the first day of the Free Fringe has come and gone.
I went to the gym in the morning determined to lose not just sterling pounds but also a few pounds of fat if possible by the end of the month. We’ll see how long that lasts. I burned several calories trying to get into and out of the gym as it is in the basement at the bottom of a maze in a fancy hotel. This is super weird because it is the cheapest gym in the country. I am passing very important, suited people with briefcases and I’m wearing the kind of workout gear that makes me look like I am about to paint a house.
I spend my gym time listening to the podcast 99% Invisible, it is a podcast about angry people fixing bad design and Fresh Air, an NPR podcast by Terry Gross. I am spending my mornings listening and reading anything not entertainment related in a futile attempt to keep my head outside the Fringe bubble.
I work on the show for a few hours and I am very proud of it. 70% new material and 30% stuff that usually always works. Given that Seinfeld gets rid of 10% of his material a year , I like to think he would be impressed.
I flyer by myself as the guy I hired doesn’t start until tomorrow and I’m not too worried. It is a small room and the Fringe Fringe hasn’t officially started yet anyway. I spend a few minutes just before the show starts adding another comic as a Fitbit friend that I can compete steps with. That is the weird thing about the Fringe. When you are flyering about a half an hour before your show and are trying to get people in, every comic you’ve ever met in the past year will pass by and want to have a little chat about what they are doing and why they can’t come to your show tonight . This might sound weird and Californian but I think it might have something to do with the energy we put out revving up for the show, it is probably our most social vibe .( Note to self: I must learn how to do that at will at parties and industry bars. I am awful at those.) To be fair. I love those chats and am guilty of doing the exact same thing to other people. If I go to hell, it will probably be because of all the shows I said I’d go to and never did.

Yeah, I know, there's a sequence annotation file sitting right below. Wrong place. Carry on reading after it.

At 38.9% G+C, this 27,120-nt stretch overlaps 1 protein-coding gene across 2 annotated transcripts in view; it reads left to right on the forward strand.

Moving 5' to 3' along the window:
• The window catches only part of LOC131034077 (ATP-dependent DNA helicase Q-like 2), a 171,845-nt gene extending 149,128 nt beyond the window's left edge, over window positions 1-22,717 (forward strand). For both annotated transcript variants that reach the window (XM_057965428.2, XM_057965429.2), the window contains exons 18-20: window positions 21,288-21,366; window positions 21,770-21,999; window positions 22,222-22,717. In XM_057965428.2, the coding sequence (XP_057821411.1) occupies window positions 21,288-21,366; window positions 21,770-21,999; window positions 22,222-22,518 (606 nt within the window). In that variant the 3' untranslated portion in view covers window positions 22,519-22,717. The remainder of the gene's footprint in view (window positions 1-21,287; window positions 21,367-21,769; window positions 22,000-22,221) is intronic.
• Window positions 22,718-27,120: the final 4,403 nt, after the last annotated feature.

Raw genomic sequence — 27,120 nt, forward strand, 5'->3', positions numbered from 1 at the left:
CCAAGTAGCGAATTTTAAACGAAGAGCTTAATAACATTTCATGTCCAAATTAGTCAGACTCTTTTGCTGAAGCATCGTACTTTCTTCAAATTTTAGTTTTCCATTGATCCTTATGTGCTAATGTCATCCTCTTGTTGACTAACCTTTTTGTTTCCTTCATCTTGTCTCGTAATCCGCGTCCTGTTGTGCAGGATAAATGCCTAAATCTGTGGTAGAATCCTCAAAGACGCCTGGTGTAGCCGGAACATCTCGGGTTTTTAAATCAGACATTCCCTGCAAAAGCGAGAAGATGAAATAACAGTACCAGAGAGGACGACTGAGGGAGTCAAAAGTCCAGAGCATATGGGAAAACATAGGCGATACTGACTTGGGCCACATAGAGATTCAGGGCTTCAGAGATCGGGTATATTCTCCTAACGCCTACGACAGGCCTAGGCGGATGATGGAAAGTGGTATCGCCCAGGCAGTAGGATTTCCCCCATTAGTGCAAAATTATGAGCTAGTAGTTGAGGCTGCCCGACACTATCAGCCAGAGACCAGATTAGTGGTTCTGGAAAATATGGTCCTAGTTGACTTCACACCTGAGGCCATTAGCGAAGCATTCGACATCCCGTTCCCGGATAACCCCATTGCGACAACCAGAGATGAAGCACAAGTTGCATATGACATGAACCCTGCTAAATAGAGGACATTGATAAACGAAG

Two friends sent by one of my best friends working in Bahrain come along with two punters that also ignored that start date on the flyer. (I knew nobody reads them!)
The room is stifling hot and sauna like but it doesn’t smell awful. Nobody is drinking anything and this concerns me. I go out and get water for them. Carrying two cups with one hand means my fingers have been in the water but I assure them that I have just washed my hands and the water is for emergencies only. The gig goes great and nobody faints. My buck have to speech is still terrible but I make a decent bucket even though my card reader can’t find it’s g-spot and I forfeit a fiver.
The two friends of a friend and I go to Bob’s bus for a drink and have the conversation only Americans who have spent most of their adult life abroad can have. I learn that it is possible to get sick of even the best Italian food and that Saudi mens can’t drive, let alone Saudi women. These new friends are ace.
I make sure they find their cab back to their hotel a little past midnight. I start to walk home and pass Tom Stade and his wife, the photographer Trudy Stade. They are so super cool. I feel like I’ve just made friends with the most popular kids in school, the cool kids EVERYBODY likes and wants to be around.
Not a bad way to start the Fringe.
This daily blog will not be proofread for spelling or punctuation, just like Chortle.